However, merely finding these keywords is not enough. You need to understand the mindset of the person searching for that particular keyword. Different keywords and combinations will signal the stage at which a prospect is in the buying process. For example, someone searching for “baby strollers” is most likely still in the research stages while someone searching for “used pink McLaren stroller” is much closer to actually making a purchase. In other words, the more specific the keyword, the higher the likelihood will be that the person will make a purchase.
Keywords can reveal incredible amounts of information about your prospects, from their degree of knowledge on the topic to when they intend to buy and whether they are researching or ready to buy. The more you understand these prospect cues, the more effective your advertising and sales funnel will be. For example, someone searching for “tropical vacation packages” is still in the research stage whereas someone looking for “cheap Fiji vacation” is much closer to booking the vacation.
Finding Your Keywords
Your goal with your AdWords campaign should be to generate as many clicks as possible that lead to a sale. This is extremely important to understand because, as we have discussed, you could generate a lot of traffic that doesn’t convert which will only lead to an incredibly high cost per sale and you won’t see any profit from your campaigns.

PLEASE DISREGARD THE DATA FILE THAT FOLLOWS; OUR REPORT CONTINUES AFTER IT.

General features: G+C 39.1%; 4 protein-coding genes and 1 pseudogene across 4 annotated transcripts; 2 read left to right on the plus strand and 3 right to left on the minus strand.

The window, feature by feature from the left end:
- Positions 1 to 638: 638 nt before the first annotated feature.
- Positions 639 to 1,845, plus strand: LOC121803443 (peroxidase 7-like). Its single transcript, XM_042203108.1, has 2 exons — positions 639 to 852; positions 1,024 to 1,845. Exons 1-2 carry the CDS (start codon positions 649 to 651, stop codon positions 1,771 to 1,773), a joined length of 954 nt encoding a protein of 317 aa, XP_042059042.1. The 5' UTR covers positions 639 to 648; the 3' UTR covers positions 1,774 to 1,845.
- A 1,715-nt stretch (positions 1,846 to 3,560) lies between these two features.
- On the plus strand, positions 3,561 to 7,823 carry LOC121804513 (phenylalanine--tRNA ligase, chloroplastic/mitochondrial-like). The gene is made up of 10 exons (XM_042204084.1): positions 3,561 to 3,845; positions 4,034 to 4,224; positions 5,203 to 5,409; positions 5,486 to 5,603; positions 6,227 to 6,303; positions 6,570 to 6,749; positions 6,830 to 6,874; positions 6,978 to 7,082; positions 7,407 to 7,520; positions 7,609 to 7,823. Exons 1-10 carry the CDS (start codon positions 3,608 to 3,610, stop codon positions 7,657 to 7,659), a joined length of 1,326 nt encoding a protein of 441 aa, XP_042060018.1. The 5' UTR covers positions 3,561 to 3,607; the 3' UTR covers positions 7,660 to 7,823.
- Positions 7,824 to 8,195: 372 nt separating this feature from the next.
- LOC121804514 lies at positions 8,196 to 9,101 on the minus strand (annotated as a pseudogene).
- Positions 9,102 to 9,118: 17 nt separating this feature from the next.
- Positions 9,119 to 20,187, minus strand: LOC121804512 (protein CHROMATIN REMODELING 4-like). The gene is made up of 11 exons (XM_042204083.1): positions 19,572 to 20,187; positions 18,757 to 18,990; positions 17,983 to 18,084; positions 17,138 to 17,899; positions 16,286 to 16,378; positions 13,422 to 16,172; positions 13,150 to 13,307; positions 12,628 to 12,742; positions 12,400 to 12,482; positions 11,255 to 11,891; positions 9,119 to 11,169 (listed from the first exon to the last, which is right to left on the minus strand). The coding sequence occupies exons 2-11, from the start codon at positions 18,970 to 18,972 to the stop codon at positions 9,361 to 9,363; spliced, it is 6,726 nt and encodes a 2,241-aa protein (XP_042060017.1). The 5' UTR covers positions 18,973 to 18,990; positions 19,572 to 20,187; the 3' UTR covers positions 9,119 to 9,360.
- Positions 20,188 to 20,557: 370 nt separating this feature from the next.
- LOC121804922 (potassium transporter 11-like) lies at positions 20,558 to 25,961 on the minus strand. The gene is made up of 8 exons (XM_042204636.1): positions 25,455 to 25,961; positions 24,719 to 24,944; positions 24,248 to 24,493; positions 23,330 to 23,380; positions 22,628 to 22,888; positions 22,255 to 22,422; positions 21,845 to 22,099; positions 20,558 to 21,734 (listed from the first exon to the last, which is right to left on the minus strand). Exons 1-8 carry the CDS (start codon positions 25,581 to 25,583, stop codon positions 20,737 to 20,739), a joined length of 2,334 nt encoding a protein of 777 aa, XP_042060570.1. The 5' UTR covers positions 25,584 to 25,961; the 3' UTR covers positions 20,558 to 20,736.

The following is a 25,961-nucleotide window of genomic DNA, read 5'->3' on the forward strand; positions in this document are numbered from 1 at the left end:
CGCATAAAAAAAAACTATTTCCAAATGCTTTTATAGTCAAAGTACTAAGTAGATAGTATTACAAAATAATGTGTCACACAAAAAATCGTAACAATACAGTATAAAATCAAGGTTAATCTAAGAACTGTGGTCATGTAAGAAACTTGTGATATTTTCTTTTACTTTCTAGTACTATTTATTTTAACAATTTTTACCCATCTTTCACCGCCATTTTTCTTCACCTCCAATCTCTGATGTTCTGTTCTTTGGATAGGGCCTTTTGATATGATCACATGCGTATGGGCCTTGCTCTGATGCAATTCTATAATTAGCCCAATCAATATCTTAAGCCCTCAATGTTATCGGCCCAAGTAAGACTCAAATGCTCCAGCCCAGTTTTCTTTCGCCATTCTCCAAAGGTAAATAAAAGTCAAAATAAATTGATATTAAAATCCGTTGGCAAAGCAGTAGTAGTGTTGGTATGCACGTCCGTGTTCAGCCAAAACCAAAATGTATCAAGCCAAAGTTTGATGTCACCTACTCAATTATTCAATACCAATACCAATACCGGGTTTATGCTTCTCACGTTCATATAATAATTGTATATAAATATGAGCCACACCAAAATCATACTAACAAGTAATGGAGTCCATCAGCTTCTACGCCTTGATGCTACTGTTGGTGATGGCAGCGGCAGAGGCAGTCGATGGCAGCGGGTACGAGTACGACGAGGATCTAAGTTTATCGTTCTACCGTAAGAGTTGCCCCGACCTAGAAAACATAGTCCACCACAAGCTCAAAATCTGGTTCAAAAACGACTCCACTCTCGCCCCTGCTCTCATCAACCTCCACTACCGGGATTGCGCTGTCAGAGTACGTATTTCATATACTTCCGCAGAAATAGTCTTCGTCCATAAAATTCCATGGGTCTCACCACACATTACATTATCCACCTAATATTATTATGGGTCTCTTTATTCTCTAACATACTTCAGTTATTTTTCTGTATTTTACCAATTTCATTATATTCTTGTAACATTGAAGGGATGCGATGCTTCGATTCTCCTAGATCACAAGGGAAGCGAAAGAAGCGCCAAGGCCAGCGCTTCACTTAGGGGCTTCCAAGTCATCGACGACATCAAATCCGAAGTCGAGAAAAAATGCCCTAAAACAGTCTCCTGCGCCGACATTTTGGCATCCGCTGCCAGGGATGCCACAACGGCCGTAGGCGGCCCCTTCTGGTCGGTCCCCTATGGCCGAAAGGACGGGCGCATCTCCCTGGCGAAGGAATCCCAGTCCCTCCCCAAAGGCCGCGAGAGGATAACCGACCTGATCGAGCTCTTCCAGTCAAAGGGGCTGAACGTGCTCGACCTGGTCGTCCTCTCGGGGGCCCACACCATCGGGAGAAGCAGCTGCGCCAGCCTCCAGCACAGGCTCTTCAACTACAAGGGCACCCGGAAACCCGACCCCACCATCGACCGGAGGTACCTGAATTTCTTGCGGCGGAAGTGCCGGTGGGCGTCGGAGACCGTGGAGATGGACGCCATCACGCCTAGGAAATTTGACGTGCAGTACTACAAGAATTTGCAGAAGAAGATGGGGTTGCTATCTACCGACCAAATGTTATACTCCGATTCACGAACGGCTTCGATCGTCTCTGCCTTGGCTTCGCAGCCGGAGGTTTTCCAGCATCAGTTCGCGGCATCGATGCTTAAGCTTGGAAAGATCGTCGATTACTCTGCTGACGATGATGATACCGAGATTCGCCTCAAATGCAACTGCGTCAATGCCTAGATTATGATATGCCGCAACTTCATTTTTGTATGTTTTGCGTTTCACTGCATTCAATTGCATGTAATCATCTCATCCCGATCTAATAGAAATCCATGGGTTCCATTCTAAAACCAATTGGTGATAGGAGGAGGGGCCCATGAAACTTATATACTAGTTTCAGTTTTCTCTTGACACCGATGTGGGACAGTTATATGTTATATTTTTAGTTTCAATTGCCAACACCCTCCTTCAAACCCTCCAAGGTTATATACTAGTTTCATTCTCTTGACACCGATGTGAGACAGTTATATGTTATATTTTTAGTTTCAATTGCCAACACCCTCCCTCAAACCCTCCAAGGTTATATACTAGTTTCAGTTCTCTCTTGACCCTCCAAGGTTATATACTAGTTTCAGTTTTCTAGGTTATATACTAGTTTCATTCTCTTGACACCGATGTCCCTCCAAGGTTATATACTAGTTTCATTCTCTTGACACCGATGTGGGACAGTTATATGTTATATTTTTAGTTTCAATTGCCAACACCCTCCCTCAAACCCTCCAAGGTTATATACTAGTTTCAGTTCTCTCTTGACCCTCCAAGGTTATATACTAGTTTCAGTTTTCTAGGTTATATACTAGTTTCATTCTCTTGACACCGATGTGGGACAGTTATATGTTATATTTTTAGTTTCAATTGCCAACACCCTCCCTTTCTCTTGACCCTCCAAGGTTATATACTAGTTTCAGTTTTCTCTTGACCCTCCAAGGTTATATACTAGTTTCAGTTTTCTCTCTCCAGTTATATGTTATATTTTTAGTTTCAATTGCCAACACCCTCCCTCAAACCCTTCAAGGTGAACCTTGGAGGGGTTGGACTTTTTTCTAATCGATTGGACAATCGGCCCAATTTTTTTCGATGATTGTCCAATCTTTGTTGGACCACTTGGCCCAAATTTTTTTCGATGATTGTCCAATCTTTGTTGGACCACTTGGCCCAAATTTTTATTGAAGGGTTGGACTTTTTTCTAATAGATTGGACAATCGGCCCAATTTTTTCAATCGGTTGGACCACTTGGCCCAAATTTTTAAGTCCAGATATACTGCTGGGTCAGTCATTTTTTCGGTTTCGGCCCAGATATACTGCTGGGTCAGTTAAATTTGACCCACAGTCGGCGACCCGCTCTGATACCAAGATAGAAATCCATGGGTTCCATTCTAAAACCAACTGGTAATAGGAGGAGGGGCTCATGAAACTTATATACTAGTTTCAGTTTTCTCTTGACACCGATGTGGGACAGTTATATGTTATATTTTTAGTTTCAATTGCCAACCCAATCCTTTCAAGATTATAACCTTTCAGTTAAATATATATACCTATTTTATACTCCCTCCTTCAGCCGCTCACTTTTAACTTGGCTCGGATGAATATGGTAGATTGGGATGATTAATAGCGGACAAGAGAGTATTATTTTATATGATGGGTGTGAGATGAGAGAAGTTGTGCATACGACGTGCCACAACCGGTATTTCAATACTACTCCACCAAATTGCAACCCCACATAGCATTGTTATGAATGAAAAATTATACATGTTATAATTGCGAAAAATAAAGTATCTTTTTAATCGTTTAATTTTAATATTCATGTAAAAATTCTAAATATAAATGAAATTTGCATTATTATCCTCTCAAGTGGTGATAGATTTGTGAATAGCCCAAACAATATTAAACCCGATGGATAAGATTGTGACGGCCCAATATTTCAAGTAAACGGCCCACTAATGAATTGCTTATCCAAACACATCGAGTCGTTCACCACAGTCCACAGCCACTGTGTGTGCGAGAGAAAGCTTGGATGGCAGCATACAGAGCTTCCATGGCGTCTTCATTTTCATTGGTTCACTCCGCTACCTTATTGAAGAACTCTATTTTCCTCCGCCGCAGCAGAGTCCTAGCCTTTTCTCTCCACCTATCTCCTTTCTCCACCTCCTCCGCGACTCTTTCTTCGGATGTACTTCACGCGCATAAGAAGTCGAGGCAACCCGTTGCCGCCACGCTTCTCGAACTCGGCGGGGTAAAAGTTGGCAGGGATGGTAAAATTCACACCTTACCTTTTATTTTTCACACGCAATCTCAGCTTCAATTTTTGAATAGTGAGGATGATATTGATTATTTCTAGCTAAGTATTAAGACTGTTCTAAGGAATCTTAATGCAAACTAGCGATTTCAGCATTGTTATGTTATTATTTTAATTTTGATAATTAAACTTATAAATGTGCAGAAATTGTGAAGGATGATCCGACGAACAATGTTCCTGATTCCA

The strategy to identify keywords is quite simple. Just start with a list of the most obvious keywords, then branch out into related terms and synonyms. Test your keywords to get rid of those that aren’t converting and replace them with others. You can find your initial list of keywords using services such as the Google Keyword tool or Wordtracker.com. Then you can use Google’s Wonder Wheel or Related Searches to branch out laterally into other keywords.
You need to compile a list of keywords that best match your ideal customer. So, for example, if you are selling homeopathic sore throat remedies then your ideal customer would be someone who prefers natural treatments and has a sore throat. Yes, much of this analysis in the beginning is quite subjective, but in time you will be able to test and collect much more relevant data which will help you even further with keyword research.